Lebanon County commissioner seeks governor seat

Jo Ellen Litz, a 14-year Lebanon County commissioner and Democrat, announced her candidacy for the 2014 state gubernatorial election against GOP incumbent Gov. Tom Corbett.

Litz started campaigning around the state two days a week after her announcement July 2, and recently stopped in Williamsport.

She considers herself a moderate and is not a one-issue candidate. At 61, she said she has a broad range of experiences that make her a qualified candidate.

Since 2012, she’s been president of the County Commissioners Association of Pennsylvania (CCAP) and is chairwoman of the board until next year.

She decided to run because while she shared a stage with Gov. Corbett with CCAP, and she respects him and the office, she said they part ways on some of the current key issues.

One such issue is the Marcellus Shale gas tax – “which never happened,” Litz said.

Plus, the transportation bill didn’t go through, she said, emphasizing the lingering unsafe roads and bridges. She chaired a local metropolitan planning organization, which looked at road conditions and prioritized which roads needed fixed.

Fixing the transportation issue also will boost the local economy, she said, since businesses are more attracted to places with better roads.

“Fixing the roads is a necessity because of safety; it gets the goods to market, children to school, people to work, and it helps provide good-paying jobs,” Litz said.

“What better way to get out of a bad economy?” she asked. “We have projects that need done, let’s do them.”

If she wins, Litz said she’s determined to communicate with the Legislature, see where the “sticking points” are and work them out.

As for the pension crisis, she warned if it’s not soon addressed, it can bankrupt the state and hurt the credit rating.

“To kick the ball down the road doesn’t solve the problem,” she said.

She suggests a revision of real estate taxes with a graduated income tax, so that those who earn more, pay more taxes, and those who earn less may pay less.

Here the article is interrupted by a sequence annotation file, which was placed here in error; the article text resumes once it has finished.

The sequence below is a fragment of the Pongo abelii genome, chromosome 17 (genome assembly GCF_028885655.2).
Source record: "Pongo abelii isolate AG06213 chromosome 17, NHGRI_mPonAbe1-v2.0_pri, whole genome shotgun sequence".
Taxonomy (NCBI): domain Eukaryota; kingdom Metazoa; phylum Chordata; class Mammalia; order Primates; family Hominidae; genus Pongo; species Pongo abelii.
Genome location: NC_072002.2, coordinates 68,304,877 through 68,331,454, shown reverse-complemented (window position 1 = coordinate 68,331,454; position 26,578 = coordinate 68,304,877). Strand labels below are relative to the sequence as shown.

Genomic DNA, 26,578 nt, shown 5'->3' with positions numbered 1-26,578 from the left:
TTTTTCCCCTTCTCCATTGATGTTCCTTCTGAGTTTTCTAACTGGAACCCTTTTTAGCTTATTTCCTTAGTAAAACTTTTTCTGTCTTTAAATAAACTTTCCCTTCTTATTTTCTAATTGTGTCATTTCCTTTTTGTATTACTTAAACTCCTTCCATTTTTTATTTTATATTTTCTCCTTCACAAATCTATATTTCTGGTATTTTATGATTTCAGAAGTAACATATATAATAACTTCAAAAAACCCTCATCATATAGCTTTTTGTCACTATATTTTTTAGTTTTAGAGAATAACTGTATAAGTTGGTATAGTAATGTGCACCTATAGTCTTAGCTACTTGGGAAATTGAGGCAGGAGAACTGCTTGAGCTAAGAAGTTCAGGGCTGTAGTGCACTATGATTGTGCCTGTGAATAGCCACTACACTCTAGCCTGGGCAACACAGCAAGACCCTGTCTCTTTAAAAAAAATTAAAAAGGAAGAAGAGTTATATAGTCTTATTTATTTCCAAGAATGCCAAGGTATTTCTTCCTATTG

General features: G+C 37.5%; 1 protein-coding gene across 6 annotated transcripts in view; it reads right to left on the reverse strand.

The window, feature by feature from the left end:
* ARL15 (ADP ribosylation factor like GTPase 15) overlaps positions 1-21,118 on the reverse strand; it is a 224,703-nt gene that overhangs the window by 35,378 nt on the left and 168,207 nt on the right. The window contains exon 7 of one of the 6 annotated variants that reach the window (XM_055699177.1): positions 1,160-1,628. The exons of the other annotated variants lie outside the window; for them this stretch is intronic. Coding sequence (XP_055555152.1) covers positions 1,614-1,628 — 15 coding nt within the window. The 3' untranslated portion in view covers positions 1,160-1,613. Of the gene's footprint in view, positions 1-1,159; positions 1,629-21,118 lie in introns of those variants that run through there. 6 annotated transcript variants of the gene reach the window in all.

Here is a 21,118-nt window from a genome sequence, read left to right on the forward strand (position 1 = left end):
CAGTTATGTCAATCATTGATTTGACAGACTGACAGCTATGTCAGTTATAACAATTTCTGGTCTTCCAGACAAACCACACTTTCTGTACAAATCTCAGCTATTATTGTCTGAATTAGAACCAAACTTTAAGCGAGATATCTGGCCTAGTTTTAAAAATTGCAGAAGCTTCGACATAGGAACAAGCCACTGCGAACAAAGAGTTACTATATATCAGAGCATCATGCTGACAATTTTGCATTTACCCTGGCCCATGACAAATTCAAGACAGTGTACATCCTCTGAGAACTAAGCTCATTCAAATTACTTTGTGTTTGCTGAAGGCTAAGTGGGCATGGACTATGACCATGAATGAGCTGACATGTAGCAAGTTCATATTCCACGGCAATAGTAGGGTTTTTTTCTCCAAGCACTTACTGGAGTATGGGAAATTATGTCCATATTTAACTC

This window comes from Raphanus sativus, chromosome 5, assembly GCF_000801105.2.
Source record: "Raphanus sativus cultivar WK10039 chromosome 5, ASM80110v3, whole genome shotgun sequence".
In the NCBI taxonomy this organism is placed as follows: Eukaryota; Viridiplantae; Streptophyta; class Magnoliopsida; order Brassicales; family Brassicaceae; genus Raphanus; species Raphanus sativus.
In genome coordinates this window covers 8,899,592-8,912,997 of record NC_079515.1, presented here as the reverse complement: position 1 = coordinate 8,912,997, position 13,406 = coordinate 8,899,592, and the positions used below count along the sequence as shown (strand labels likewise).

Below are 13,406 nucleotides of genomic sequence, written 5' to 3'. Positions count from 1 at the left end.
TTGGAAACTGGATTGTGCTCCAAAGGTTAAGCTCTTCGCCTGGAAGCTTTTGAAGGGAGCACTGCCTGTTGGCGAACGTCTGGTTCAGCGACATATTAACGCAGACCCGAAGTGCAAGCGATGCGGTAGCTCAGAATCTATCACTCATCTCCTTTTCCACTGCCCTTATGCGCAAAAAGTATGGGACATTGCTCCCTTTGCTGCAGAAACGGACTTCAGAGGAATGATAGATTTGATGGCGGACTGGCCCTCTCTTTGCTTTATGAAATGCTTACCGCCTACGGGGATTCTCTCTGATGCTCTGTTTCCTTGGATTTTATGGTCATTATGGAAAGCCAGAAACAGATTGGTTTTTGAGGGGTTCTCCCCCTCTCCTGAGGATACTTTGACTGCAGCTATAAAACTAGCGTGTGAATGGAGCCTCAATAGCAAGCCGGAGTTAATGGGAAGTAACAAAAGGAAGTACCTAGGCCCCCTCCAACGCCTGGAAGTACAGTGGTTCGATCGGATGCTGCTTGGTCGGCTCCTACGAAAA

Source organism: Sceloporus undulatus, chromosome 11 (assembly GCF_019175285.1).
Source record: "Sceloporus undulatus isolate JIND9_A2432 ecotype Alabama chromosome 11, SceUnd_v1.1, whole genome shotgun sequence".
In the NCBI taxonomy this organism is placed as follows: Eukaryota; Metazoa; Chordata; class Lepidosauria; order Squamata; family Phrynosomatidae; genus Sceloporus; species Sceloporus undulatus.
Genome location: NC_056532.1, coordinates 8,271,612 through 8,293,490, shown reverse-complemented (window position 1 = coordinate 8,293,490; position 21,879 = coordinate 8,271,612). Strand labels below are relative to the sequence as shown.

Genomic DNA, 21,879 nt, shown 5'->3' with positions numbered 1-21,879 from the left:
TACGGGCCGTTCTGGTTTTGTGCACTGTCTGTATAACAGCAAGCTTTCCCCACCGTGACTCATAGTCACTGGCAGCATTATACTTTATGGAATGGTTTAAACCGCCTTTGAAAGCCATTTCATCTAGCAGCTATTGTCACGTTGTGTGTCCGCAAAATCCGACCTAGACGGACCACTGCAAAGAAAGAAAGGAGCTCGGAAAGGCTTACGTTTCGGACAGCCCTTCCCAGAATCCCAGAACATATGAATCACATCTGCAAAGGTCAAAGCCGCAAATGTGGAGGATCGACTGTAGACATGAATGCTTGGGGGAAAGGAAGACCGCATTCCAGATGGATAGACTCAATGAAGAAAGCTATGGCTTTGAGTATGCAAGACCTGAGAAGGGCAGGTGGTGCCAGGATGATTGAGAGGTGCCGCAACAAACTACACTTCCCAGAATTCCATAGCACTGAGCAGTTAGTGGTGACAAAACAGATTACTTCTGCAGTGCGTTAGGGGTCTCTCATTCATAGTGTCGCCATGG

“People are struggling to pay taxes,” she said, but the graduated income tax plan may help generate revenue to dig the state out of the pension crisis hole.

She described it as a temporary dedicated debt reduction plan, and said the pension crisis wouldn’t be over until it is at least 75 percent funded.

She clarified she would leave it up to each county to decide what is best for it.

“They know what they need,” she said of the counties.

As for privatization of the liquor system: “No,” Litz said, emphatically. She referred to a study she read years ago that stated the drinking and driving rate would increase if privatization occurred.

She said she respects and supports the Second Amendment – with background checks for gun buyers.

Litz agrees with Corbett on the use of block grants for Mental Health and Human Services, but disagrees with cutting it by 10 percent. If she wins, she would restore that funding, and would back legislation by state Sen. Pat Vance, R-Mechanicsburg, a Williamsport native, to allow the state’s 67 counties to have access to those grants.

She is for small government and thinks government sometimes oversteps its bounds by micromanaging businesses.

Litz said she’d like to see businesses and conservation groups to go hand in hand. She thinks it’s possible for businesses to be profitable and environmentally conscious.

“Putting these things together will make Pennsylvania shine,” she said.

She said she speaks from experience as she owned and operated a business for 20 years, and is president of the Swatera Watershed Association, preserving historical landmarks and creating water trails.